There was no shortage of news about energy and the environment in 2022, from natural disasters to fuel price squeezes stemming from Russia’s invasion of Ukraine. But as Climate + Environment Editor Stacy Morford and I reviewed our coverage over the past year, a different trend caught our eye: Readers are always interested in learning how the Earth and its atmosphere and climate system work.

For example, atmospheric scientist Kevin Hamilton examined how a volcanic eruption on Tonga released such a massive wave of energy that it made the atmosphere ring like a bell. Another question about explosions was also a reader favorite: What enabled cockroaches to survive the aftereffects of the Chicxulub meteorite, which led to the extinction of dinosaurs? As biologist Brian Lovett explained, the roaches were well-equipped to beat the odds.

A few of our articles explored under the surface of the planet, where climate changes are underway – ones you often don’t see until it’s too late. Polar scientist Ted Scambos took us on a tour in vivid detail of the forces eating away beneath Antarctica’s riskiest glacier and what that portends of the future. And paleoecologist Denise Su explained that humans have in fact lived through ice ages and that we’re living in one now, albeit in a period that’s warm and getting warmer.

Plus, so long 2022 – take our quiz to see how much you remember about a wild year.

Jennifer Weeks

Senior Environment + Energy Editor

Reader favorites

The volcano shortly before its eruption. Maxar via Getty Images

Tonga eruption was so intense, it caused the atmosphere to ring like a bell

Kevin Hamilton, University of Hawaii

A phenomenon first theorized over 200 years ago is also a telltale sign of nuclear tests.

Artist’s rendering of the Chicxulub asteroid entering Earth’s atmosphere 66 million years ago, triggering events that caused a mass extermination. Roger Harris/Science Photo library via Getty Images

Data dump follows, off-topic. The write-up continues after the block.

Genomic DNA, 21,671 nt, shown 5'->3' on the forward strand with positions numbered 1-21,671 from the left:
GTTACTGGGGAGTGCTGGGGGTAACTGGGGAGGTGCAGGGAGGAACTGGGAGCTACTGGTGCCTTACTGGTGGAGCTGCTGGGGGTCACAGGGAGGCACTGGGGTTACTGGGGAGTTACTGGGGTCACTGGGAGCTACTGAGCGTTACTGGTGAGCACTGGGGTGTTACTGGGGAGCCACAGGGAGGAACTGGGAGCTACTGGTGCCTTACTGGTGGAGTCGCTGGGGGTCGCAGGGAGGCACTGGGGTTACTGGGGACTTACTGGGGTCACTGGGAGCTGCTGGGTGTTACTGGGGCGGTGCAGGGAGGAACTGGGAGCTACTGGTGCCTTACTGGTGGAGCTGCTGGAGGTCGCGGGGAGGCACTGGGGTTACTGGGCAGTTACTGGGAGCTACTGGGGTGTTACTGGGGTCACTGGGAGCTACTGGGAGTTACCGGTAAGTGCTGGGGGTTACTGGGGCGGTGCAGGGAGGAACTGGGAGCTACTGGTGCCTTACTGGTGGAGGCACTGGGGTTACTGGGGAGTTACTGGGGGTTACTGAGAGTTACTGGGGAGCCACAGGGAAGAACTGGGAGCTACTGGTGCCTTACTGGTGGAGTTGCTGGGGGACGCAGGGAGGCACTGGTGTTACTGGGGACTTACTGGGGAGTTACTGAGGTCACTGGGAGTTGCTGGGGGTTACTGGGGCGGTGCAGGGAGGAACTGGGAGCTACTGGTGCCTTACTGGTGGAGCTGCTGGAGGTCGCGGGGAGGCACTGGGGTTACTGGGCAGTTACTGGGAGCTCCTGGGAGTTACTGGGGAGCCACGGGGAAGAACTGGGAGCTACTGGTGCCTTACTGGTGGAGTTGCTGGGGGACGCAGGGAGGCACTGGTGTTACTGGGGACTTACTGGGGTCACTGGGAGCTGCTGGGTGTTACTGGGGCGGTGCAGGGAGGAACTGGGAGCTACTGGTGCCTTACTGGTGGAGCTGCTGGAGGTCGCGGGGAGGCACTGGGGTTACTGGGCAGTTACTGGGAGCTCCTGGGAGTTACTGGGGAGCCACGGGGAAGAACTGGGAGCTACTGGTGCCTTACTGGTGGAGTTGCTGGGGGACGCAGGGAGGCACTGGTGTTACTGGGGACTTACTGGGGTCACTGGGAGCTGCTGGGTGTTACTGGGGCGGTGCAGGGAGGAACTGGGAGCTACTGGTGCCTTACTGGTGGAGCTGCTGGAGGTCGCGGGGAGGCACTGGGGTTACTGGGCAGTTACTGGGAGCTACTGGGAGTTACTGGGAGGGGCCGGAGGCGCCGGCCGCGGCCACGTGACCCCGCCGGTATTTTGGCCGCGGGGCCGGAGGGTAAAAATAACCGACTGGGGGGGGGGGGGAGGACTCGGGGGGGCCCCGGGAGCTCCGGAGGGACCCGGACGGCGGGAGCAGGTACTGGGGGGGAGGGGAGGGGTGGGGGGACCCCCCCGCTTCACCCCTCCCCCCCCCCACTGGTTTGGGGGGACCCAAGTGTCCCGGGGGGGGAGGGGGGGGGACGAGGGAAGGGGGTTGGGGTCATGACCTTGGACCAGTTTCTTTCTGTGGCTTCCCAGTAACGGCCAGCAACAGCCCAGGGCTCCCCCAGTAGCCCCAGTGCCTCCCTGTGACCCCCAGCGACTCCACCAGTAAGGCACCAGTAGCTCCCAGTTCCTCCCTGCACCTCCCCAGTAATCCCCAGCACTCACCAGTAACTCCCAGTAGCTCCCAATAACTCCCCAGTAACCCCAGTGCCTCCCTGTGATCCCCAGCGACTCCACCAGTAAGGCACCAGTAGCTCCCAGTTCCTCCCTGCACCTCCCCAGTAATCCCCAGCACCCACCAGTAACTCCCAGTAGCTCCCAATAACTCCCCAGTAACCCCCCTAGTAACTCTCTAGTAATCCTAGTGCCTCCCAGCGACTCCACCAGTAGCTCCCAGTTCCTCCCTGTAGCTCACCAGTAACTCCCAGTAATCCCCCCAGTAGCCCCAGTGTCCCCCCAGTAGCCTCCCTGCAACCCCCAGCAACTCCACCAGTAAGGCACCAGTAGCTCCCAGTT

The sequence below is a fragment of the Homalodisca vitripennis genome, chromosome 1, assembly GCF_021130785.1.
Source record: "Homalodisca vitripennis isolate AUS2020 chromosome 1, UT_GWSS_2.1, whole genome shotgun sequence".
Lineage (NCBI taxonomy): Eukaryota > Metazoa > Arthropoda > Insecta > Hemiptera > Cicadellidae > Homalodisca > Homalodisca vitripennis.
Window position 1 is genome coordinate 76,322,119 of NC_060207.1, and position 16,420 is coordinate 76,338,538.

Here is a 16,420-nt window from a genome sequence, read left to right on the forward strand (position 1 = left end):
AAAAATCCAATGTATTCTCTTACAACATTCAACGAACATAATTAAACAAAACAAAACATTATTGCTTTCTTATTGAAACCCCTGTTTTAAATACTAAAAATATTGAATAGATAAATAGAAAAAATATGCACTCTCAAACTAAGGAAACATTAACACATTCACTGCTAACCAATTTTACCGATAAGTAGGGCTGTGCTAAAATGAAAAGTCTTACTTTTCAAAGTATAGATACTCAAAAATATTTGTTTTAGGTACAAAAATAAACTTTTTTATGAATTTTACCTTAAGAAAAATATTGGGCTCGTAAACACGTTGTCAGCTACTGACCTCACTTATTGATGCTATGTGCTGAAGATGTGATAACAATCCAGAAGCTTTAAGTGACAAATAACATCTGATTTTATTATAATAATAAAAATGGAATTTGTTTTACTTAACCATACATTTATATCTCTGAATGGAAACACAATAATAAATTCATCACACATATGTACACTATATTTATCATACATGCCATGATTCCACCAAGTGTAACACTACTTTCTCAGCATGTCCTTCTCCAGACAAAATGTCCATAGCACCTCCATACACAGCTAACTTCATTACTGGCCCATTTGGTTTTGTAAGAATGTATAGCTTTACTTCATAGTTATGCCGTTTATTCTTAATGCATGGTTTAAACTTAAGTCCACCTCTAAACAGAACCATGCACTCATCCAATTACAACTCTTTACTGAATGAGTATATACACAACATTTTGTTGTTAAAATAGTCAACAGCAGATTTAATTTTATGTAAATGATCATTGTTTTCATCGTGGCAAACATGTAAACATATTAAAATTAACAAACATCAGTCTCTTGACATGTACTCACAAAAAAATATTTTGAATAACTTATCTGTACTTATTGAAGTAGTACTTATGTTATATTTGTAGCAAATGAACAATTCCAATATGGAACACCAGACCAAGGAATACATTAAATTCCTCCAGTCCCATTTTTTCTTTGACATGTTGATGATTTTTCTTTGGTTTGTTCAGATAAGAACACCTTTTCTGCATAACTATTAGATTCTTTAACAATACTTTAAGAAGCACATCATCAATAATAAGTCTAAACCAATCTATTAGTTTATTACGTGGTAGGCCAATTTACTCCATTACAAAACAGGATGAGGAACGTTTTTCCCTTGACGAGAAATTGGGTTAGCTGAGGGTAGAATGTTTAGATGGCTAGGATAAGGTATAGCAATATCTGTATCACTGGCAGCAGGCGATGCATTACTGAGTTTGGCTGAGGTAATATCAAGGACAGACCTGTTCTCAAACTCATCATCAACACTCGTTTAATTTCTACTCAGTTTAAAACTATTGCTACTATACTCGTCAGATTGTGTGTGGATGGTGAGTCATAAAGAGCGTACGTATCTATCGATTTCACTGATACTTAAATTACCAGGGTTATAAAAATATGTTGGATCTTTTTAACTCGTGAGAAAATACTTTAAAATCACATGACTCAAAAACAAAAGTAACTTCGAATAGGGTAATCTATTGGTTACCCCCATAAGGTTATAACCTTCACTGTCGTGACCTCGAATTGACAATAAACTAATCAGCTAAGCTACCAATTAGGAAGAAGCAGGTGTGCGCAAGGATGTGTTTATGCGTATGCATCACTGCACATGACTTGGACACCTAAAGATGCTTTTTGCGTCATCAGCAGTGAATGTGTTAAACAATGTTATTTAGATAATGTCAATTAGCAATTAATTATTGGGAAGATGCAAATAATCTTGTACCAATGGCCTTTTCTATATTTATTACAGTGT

How did cockroaches survive the asteroid that led to the extinction of dinosaurs?

Brian Lovett, West Virginia University

Cockroaches have been on Earth far longer than humans and may outlast us. Here are a few reasons why.

The front of Thwaites Glacier is a jagged, towering cliff. David Vaughan/British Antarctic Survey

Ice world: Antarctica’s riskiest glacier is under assault from below and losing its grip

Ted Scambos, University of Colorado Boulder

Thwaites Glacier’s ice shelf appears to be splintering, and scientists fear it could give way in the next few years. A polar scientist takes us on a tour under the ice to explain the forces at work.

During ice ages, ice sheets like the one in Greenland have covered much of Earth’s surface. Thor Wegner/DeFodi Images via Getty Images

How many ice ages has the Earth had, and could humans live through one?

Denise Su, Arizona State University

The Earth has had at least five major ice ages, and humans showed up in time for the most recent one. In fact, we’re still in it.

Editors' picks

Permafrost and ice wedges have built up over millennia in the Arctic. When they thaw, they destabilize the surrounding landscape. Michael Robinson Chavez/The Washington Post via Getty Images

Thawing permafrost is roiling the Arctic landscape, driven by a hidden world of changes beneath the surface as the climate warms

Mark J. Lara, University of Illinois at Urbana-Champaign

Ground is collapsing and massive lakes are draining in a matter of days. Thawing permafrost is having profound effects on the region and its infrastructure.

Long-term exposure to high heat can become lethal. Mark Wilson/Getty Images

How hot is too hot for the human body? Our lab found heat + humidity gets dangerous faster than many people realize

W. Larry Kenney, Penn State; Daniel Vecellio, Penn State; Rachel Cottle, Penn State; S. Tony Wolf, Penn State

New research on young, healthy humans found the body begins overheating when exposed to temperatures and humidity lower than previously believed.

A tornado in Turkey, Texas. Jana Houser

What do tornadoes look like on the inside?

Jana Houser, Ohio University

You can’t photograph the inside of a twister, but radar offers some clues.

The Conversation Quiz 🧠

  • Here’s the first question of this week’s edition:
    Which Oscar-winning actor, called "Hollywood's first Black leading man," died on Jan. 6 at age 94?

    1. A. Bojangles Robinson
    2. B. Paul Robeson
    3. C. Sidney Poitier
    4. D. Harry Belafonte

    Test your knowledge